Debunking NBA playoff myths

Dwight Howard's Magic beat the Bobcats because of talent, not experience. Mike Zarilli/Getty Images

This article appears in the May 17 issue of ESPN The Magazine.

We're in the midst of the second round of the NBA playoffs, and if my calculations are correct that means you are already sick of commentators telling you everything changes in the postseason. Yeah, yeah -- the game is chippier, the crowds rowdier, the pressure heavier. From where
I sit, though, the playoffs don't look much different from the season's first 82 games. In fact, many such commonly repeated mantras are more like myths. Let me break down four of them for you.

Myth 1: Defense tightens in the playoffs. You've heard all the bluster about playoff matchups being knock-down, drag-out wars in which every point made is a minor miracle because locked-in defenders know the offense better than their opponents do. That makes sense. Over a seven-game series a team would be able to scout foes down to the equipment man, making them completely prepared for every imaginable option.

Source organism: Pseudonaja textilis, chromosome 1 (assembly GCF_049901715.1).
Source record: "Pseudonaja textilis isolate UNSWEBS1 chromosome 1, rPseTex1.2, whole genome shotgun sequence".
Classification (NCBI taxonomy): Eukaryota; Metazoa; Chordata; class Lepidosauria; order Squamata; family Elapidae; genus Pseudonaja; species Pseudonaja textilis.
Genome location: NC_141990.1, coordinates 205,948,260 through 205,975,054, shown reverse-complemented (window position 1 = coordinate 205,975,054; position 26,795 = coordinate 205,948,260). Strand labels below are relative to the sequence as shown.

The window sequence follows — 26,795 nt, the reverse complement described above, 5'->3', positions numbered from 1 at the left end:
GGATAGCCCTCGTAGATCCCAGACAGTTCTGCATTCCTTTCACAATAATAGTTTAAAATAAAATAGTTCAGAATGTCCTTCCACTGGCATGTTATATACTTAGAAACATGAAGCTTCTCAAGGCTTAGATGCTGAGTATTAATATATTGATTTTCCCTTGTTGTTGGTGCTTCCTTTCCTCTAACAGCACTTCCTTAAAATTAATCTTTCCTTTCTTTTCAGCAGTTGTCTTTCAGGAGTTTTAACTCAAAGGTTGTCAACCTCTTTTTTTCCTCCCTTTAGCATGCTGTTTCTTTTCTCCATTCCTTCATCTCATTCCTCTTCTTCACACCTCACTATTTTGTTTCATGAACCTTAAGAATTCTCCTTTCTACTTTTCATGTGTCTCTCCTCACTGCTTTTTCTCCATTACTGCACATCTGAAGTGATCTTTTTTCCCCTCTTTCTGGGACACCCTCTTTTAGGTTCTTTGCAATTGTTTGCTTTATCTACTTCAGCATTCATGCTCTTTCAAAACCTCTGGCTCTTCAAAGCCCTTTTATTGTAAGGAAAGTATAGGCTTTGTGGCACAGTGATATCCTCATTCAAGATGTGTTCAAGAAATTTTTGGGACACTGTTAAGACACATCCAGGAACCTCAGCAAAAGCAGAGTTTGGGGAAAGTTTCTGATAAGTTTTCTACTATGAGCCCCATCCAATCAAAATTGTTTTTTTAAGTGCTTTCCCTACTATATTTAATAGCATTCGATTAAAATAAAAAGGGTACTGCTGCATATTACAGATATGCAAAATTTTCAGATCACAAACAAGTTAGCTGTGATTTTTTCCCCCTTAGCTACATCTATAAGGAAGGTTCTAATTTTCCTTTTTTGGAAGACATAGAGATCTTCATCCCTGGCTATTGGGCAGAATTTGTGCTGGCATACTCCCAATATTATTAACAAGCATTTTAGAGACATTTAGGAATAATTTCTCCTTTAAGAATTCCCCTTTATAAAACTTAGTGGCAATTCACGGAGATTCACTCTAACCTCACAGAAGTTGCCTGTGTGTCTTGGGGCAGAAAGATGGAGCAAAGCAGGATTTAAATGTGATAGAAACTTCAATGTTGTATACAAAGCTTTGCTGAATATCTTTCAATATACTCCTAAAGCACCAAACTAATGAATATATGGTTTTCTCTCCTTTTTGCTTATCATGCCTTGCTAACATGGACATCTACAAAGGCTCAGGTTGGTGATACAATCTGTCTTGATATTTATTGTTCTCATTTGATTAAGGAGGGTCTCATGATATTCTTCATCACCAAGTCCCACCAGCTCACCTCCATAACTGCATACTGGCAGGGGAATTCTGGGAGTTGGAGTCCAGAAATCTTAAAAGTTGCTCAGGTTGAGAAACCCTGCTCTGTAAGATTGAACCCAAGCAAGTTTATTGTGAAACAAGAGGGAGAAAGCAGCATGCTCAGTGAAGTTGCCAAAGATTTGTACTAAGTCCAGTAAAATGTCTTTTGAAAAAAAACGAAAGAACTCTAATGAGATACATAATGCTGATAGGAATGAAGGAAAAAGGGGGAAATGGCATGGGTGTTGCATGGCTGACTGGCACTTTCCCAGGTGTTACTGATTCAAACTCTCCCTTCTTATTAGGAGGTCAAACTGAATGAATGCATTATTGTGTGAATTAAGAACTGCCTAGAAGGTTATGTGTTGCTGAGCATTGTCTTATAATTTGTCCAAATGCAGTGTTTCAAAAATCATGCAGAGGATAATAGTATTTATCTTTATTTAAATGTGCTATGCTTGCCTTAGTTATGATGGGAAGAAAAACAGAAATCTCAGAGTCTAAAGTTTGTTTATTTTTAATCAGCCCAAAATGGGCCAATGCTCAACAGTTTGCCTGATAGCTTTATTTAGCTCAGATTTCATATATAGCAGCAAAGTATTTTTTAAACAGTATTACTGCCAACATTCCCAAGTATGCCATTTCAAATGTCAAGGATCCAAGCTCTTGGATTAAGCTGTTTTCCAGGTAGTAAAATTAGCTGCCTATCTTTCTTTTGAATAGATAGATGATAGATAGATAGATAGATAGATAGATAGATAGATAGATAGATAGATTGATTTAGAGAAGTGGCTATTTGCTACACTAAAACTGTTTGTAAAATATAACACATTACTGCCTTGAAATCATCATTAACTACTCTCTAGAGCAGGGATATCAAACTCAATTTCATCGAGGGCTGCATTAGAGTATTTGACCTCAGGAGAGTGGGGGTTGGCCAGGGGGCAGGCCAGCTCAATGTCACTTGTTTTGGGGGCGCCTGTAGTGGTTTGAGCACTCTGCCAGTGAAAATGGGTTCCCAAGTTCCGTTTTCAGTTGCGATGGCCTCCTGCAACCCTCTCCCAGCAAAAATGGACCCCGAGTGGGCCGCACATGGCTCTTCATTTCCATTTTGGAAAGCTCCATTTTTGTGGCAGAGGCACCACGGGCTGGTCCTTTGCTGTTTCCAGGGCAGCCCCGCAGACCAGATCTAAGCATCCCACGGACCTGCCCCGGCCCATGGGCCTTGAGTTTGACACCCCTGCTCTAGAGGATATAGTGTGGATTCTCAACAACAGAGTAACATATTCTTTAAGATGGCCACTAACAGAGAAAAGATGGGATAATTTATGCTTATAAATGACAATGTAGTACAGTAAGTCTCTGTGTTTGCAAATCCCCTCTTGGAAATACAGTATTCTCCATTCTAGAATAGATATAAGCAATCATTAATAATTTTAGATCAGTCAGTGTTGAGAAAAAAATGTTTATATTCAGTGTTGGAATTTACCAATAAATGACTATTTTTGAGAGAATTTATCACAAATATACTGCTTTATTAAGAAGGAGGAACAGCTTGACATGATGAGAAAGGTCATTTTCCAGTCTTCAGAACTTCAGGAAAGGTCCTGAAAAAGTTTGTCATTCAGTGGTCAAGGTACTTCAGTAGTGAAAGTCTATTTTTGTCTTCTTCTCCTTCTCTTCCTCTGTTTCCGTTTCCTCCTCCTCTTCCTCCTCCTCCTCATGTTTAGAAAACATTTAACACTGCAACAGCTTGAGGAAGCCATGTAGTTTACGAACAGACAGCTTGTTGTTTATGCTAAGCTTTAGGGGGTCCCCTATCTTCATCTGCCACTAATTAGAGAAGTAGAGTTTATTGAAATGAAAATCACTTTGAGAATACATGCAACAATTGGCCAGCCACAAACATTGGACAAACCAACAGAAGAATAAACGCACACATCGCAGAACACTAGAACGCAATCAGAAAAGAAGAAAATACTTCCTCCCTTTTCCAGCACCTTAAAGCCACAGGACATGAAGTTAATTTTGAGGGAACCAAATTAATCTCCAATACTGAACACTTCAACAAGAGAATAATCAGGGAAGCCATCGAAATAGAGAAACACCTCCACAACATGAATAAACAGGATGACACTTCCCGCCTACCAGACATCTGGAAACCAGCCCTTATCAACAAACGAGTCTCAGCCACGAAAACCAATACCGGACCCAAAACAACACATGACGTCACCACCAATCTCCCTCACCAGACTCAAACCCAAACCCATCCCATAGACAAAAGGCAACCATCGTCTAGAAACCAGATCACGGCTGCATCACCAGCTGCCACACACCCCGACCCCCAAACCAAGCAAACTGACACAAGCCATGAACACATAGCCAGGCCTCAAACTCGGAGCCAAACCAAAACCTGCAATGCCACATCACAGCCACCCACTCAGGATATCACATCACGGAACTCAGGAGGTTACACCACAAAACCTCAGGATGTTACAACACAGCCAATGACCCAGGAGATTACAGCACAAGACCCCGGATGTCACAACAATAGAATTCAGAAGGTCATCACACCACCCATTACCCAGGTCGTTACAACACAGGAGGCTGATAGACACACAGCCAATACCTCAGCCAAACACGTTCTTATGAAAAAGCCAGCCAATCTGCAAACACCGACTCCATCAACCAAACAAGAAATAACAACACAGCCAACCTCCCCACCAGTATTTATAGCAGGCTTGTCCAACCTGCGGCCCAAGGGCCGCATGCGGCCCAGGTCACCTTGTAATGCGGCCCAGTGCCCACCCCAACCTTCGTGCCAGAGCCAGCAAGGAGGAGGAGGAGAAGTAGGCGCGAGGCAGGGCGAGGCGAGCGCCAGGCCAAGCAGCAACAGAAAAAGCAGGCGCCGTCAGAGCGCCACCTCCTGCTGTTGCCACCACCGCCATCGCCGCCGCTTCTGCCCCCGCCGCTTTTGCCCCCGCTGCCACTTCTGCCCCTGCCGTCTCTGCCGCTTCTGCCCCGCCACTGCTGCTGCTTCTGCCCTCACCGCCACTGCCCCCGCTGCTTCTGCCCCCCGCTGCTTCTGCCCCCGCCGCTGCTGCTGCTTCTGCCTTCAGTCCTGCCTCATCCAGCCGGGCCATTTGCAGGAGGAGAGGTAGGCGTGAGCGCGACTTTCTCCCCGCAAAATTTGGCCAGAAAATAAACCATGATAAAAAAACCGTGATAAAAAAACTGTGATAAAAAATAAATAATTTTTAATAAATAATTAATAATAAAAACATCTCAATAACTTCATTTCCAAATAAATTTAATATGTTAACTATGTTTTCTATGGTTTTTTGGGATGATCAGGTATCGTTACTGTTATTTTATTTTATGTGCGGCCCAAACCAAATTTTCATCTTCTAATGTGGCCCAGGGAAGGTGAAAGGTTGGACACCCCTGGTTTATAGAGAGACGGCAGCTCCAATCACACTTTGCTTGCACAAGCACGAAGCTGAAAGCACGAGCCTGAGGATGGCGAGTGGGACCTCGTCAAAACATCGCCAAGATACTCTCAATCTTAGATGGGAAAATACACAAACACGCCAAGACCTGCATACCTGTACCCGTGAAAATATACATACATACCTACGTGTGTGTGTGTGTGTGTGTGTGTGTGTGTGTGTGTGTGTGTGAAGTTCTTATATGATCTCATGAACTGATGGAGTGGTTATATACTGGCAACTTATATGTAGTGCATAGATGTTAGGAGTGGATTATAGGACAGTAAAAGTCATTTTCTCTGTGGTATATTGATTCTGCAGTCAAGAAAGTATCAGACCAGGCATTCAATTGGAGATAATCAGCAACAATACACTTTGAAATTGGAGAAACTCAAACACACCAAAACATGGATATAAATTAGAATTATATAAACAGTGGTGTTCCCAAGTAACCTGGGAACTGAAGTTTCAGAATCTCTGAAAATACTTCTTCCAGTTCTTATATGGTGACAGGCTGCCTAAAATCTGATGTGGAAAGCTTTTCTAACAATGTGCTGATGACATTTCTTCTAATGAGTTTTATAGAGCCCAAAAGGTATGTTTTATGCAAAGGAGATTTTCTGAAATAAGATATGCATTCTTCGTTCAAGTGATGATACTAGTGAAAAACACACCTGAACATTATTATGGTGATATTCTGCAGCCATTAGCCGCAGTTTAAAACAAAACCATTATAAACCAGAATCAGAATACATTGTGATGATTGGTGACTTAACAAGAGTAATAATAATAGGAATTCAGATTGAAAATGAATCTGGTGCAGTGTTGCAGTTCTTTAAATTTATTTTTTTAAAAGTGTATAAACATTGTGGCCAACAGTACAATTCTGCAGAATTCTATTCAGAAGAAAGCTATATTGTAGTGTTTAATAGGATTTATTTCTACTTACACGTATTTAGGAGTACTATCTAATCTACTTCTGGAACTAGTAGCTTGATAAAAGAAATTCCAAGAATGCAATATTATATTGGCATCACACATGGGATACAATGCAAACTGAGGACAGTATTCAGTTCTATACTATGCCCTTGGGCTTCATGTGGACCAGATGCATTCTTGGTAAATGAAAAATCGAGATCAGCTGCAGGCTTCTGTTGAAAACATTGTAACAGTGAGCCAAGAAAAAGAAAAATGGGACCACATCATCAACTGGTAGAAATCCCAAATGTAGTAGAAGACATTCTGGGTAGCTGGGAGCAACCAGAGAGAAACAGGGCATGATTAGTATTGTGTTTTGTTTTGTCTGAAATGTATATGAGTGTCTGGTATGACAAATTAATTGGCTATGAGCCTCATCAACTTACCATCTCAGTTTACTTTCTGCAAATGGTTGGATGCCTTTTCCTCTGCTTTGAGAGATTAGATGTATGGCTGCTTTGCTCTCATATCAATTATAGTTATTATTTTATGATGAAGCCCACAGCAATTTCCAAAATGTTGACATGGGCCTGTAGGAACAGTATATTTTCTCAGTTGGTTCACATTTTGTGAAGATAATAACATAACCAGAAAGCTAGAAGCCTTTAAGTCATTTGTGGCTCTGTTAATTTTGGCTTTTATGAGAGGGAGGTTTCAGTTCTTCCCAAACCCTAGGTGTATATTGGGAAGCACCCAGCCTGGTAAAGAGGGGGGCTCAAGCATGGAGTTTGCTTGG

If only it were true. "San Antonio was a great team in 2005," says Suns coach Alvin Gentry. "But we averaged 104 points against them in the playoffs." Gentry is no dummy. Offenses maintain their level of efficiency in the postseason. Last year, teams actually scored slightly more on a per-possession basis in the playoffs (1.056) than in the regular season (1.048), and that's consistent with results of the past few years. Teams did shoot slightly worse from the field in the 2009 playoffs than in that regular season (45.1% vs. 45.9%), but they made up for
it by turning the ball over less (14.4% of possessions vs. 14.8%).

That's just a continuation of a regular-season trend. Offenses struggle early, then pick up steam. This year, the league average in offensive efficiency was 103.0 after the first two months and 105.1 after, rising with each monthly interval. There's no reason to think that pattern would stop in the playoffs.